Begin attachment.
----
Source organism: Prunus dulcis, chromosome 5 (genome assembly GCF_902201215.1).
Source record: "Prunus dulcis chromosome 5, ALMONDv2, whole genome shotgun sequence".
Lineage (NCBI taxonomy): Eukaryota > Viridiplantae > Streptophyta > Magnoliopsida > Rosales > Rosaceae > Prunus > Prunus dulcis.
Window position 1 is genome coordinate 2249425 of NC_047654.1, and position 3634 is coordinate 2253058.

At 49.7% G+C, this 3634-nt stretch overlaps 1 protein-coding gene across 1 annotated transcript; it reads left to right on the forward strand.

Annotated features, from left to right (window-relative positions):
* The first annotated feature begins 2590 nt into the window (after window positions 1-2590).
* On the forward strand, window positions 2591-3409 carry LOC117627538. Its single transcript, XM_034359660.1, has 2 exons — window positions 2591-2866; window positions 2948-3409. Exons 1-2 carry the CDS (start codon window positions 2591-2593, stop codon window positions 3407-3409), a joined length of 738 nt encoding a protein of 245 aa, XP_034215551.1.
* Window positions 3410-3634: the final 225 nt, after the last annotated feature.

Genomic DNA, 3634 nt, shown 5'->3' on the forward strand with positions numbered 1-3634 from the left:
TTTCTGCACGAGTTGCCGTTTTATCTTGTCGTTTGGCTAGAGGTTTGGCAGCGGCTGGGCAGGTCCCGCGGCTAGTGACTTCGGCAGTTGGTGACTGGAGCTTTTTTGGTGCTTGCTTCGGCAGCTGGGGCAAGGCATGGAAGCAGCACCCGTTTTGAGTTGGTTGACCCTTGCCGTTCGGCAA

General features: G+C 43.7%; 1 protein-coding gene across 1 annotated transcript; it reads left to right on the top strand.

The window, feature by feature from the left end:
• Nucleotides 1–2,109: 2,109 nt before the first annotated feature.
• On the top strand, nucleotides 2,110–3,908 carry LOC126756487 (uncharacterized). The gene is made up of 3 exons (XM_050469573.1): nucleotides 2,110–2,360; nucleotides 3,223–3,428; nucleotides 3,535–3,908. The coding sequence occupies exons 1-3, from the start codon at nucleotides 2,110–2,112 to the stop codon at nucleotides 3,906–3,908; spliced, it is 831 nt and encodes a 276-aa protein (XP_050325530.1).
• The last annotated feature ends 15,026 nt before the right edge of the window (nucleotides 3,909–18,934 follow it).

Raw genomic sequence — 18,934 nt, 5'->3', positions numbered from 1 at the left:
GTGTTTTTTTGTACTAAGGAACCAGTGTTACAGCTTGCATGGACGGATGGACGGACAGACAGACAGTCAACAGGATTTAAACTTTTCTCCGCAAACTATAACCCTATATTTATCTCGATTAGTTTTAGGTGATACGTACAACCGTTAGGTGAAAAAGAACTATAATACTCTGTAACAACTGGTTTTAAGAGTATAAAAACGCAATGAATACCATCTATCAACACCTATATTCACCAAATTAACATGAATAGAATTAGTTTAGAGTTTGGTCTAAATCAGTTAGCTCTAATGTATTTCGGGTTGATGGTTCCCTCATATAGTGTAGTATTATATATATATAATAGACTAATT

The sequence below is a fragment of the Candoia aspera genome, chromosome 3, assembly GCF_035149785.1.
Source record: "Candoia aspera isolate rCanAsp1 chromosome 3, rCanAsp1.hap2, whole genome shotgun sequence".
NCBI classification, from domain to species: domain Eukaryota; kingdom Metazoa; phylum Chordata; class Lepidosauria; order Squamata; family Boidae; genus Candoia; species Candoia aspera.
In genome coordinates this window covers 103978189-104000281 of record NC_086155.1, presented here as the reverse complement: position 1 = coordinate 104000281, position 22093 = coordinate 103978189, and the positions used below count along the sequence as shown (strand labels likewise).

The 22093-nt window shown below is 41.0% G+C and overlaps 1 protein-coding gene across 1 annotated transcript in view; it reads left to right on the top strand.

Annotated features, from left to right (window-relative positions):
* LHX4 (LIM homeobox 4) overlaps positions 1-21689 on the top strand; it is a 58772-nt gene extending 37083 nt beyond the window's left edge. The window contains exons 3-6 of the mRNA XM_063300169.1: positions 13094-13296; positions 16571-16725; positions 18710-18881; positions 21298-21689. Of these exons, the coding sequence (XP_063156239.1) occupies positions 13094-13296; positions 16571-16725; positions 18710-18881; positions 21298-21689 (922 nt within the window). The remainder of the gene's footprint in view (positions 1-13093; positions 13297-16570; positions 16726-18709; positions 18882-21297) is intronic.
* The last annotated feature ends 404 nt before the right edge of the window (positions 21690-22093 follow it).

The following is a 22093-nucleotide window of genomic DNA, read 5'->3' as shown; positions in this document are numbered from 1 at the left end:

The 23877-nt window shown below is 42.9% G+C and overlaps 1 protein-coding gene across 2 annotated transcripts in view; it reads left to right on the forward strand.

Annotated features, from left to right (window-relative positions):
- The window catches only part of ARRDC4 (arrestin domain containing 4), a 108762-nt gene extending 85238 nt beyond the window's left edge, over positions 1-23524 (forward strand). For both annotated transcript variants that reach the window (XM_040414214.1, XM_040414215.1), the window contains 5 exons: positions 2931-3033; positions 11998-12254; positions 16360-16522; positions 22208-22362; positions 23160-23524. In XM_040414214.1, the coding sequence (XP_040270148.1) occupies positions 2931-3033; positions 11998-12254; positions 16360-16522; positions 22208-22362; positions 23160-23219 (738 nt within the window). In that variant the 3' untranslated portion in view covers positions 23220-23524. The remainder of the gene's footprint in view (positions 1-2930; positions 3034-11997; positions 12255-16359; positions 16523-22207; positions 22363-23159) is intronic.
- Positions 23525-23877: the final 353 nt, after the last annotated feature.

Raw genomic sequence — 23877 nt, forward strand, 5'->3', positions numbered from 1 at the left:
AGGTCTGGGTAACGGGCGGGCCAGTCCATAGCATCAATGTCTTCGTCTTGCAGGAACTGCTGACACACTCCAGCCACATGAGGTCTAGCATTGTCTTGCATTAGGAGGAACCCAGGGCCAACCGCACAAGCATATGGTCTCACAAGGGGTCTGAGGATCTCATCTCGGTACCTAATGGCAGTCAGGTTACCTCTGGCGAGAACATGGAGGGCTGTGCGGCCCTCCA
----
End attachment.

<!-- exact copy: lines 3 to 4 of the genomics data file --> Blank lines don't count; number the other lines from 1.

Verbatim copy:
Lineage (NCBI taxonomy): Eukaryota > Viridiplantae > Streptophyta > Magnoliopsida > Rosales > Rosaceae > Prunus > Prunus dulcis.
Window position 1 is genome coordinate 2249425 of NC_047654.1, and position 3634 is coordinate 2253058.